After spending a few days in Seattle finishing up some work, I headed out to Japan to spend a week scoping out a project for next year. As always I was hoping to squeak in a ride if time permitted. I rented a mountain bike for the duration of my visit to serve as my primary means of daily transportation and potentially some recreation as well. The weather was forecast to be pretty much icky for the week with Wednesday being partly sunny. Wednesday came around and partly sunny was indeed the case with a full serving of windy and brisk to boot. I was able to open my afternoon enough to get in some “Off-Site Strategic Planning” accomplished on the bike. While I still have some places to explore in this area on my list from previous visits, I would not have time for that with the shorter days October. I had a handful of miles to ride on the streets to get to Zushi City where I would pick up the first part of the afternoon’s dirt adventure. I had nearly forgotten just how culturally interesting in can be riding on the streets over here. Narrow sidewalks, mom and pop businesses, scooters whizzing by, Japanese School Girl Uniforms, lots of people out walking and peddling, etc… It is just an intersting scene.
On one section of road with a bit of a climb in it I came across a new sign that was not there in June of last year. I can’t read this sign but I know what it means. And I like it. The Japanese have a knack for iconing things so that just about anybody can figure things out. Rider Up!
Once I made it over the Sengen Trails which is commonly referred to by us Engrish folk as Duck Pond since the trail starts at a small pond that typically has ducks in it. What a bunch creative Gaijins we are . The trail starts with a heiniouly steep hike-a-bike up to a ridge that typcially requires you to shoulder the bike. With the rain the day before I knew this was going to be a fun section with plenty of slick clay. It was about this time I thought about the fact I had never taken the trail around this little pond. So I decided to delay my hike-a-bike fun and go around the pond. I was fairly stoked to find that at the end the pond was a little boardwalk that was quite fun on the bike. It was just tight enough to be interesting and combined with the really brisk air and the thought of falling into the shallow mucky end of this pond made this section downright fun. I had to do it a couple of times in both directions. This was a pretty cool 5 minute detour and added some newness the ride right out of the gate. The Hike-A-Bike up to the ridge was every bit of clay treachery I expected, but I was soon rolling along the ridgetops.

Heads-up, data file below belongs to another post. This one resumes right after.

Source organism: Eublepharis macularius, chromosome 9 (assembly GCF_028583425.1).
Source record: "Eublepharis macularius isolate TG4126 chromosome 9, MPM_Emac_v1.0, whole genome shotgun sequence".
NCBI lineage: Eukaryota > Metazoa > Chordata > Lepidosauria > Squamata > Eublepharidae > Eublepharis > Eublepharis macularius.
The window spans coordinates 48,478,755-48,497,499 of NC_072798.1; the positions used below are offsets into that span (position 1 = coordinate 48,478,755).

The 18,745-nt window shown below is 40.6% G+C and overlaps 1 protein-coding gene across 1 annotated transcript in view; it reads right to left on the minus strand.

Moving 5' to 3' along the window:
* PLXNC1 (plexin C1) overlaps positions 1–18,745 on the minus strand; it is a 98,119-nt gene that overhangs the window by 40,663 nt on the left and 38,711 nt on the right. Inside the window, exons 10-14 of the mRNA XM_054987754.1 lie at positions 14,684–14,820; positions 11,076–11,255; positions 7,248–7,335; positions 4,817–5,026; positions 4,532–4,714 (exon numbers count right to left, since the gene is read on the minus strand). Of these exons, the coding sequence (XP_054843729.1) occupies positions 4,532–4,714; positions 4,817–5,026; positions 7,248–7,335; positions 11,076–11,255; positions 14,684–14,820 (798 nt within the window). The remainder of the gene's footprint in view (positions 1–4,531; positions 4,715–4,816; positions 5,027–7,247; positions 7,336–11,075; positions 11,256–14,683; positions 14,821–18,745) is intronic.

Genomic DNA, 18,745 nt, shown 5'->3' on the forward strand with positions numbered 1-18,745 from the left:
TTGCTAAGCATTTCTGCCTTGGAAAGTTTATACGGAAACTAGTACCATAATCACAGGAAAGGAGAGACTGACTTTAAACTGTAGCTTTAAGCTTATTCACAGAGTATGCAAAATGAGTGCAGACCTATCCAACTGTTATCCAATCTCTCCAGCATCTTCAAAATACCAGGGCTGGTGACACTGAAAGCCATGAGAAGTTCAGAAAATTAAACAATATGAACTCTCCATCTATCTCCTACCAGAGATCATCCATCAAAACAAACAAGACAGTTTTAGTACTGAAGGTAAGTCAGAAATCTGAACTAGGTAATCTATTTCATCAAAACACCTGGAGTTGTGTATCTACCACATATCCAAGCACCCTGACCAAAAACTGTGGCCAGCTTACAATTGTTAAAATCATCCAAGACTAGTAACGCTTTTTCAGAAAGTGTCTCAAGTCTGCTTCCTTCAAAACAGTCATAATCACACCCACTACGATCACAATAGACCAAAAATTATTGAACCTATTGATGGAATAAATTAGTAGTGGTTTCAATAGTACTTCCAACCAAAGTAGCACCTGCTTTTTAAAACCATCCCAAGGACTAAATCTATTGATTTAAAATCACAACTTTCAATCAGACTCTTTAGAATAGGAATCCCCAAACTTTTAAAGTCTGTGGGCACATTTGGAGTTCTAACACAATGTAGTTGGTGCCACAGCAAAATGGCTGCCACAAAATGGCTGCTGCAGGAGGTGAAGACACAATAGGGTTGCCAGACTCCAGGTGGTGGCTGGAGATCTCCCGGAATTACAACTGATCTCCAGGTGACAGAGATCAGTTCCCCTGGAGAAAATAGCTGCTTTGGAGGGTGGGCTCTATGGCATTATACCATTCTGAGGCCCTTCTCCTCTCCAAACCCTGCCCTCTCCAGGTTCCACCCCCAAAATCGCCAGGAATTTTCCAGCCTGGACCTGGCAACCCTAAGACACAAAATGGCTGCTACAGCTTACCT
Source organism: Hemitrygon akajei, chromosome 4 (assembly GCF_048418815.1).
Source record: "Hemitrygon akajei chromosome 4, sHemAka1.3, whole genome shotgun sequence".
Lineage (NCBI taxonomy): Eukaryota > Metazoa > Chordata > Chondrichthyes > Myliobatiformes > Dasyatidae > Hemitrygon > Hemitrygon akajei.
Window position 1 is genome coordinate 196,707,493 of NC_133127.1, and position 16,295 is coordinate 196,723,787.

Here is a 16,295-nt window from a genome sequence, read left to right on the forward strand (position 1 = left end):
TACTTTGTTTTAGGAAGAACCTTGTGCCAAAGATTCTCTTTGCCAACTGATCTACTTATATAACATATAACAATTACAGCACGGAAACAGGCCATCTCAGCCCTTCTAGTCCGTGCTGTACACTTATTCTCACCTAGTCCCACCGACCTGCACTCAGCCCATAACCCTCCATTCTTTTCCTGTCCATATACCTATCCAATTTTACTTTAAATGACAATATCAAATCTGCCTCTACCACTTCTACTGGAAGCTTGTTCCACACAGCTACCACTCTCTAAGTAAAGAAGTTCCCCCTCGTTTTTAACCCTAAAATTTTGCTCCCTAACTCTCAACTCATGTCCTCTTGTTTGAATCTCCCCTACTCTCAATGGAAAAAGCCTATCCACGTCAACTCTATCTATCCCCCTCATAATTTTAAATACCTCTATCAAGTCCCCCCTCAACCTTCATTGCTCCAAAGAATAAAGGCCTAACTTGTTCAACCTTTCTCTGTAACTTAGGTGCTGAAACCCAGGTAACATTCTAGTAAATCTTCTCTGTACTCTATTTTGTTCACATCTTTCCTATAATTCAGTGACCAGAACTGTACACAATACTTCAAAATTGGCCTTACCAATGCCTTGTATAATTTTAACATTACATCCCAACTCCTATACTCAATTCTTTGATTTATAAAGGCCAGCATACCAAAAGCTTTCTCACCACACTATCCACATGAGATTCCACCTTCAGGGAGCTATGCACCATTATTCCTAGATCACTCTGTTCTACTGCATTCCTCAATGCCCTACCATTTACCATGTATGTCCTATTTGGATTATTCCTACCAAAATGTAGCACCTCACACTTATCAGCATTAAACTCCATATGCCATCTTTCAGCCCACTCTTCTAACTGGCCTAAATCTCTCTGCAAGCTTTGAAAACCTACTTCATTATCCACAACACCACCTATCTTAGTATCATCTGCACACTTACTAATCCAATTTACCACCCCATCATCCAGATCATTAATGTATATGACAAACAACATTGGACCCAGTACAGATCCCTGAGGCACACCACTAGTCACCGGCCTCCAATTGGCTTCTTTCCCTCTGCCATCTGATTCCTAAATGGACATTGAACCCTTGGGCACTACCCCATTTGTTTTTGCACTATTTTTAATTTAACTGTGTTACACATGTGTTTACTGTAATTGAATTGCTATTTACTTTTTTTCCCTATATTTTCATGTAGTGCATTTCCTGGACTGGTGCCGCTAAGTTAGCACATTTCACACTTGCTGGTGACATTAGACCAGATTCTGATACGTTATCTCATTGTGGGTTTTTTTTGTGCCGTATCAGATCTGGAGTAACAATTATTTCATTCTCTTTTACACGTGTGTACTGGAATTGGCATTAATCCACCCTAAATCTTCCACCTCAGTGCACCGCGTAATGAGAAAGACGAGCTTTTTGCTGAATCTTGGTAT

After climbing along the trails I made it up to the top of Sengen Hill (or Peak – can’t remember ) there was some nice views of the mountains in the Hakone National Park in the distance, but it tooks some effort to see as mother nature is reclaiming the clearing in a hurry. As is often the case, Mt Fuji was hiding behind distant clouds. From here it was time to head down and I took one of my favorite routes down through the Tennin trail system before popping out on another street.
After a short bit of road interconnecting I got onto a series of trails that headed westward towards Kamakura. There are some really good trails that are quite popular with hikers. Many of the trails are hundreds of years old with some of the more direct routes between the temples being over a thousand years old.
There are several sections along the route where the trail cuts through the top of the ridge via a slot or notch. Sometimes the notches are 20-30 feet deep. I orginally thought that this was a result of the trail being “cut” by some machinery or tools sometime in the past. The slots in the ridge were actually created from the countless footsteps of people who have walked these trails for hundreds of years. Feet, time and errosion have cut through the ridge tops. After riding and climbing along these ridges the exit was like most of the trails in the mountains around here, Hike-A-Bike up and White Knucklers on the way down. The wet conditions earlier in the week made the descent quite challenging to ride and not much easier to walk. There was a least a couple of clay samples taken.
Once I dropped off the ridgelines down into Kamakura I worked my way along the streets back to Yokosuka and my hotel. Later on that evening I met some old friends for dinner to catch up on thngs and to fawn over their new baby girl. It was good times on pretty much all facets of the day.